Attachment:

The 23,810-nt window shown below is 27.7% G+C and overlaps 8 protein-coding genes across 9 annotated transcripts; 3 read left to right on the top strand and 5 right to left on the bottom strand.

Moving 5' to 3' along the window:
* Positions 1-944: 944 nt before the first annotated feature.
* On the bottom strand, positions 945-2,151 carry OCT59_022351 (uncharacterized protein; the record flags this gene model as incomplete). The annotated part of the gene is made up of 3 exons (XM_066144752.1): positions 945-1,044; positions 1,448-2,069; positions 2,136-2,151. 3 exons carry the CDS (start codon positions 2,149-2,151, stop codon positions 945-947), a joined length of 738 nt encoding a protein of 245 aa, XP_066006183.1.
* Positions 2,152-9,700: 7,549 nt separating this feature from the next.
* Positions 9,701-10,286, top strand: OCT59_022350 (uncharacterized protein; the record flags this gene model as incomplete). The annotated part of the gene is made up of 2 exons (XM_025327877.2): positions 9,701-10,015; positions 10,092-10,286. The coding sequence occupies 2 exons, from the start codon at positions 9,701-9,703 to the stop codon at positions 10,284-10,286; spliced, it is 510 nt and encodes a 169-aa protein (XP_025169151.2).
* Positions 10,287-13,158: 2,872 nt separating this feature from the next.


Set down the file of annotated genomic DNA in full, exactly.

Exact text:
The 23,810-nt window shown below is 27.7% G+C and overlaps 8 protein-coding genes across 9 annotated transcripts; 3 read left to right on the top strand and 5 right to left on the bottom strand.

Moving 5' to 3' along the window:
* Positions 1-944: 944 nt before the first annotated feature.
* On the bottom strand, positions 945-2,151 carry OCT59_022351 (uncharacterized protein; the record flags this gene model as incomplete). The annotated part of the gene is made up of 3 exons (XM_066144752.1): positions 945-1,044; positions 1,448-2,069; positions 2,136-2,151. 3 exons carry the CDS (start codon positions 2,149-2,151, stop codon positions 945-947), a joined length of 738 nt encoding a protein of 245 aa, XP_066006183.1.
* Positions 2,152-9,700: 7,549 nt separating this feature from the next.
* Positions 9,701-10,286, top strand: OCT59_022350 (uncharacterized protein; the record flags this gene model as incomplete). The annotated part of the gene is made up of 2 exons (XM_025327877.2): positions 9,701-10,015; positions 10,092-10,286. The coding sequence occupies 2 exons, from the start codon at positions 9,701-9,703 to the stop codon at positions 10,284-10,286; spliced, it is 510 nt and encodes a 169-aa protein (XP_025169151.2).
* Positions 10,287-13,158: 2,872 nt separating this feature from the next.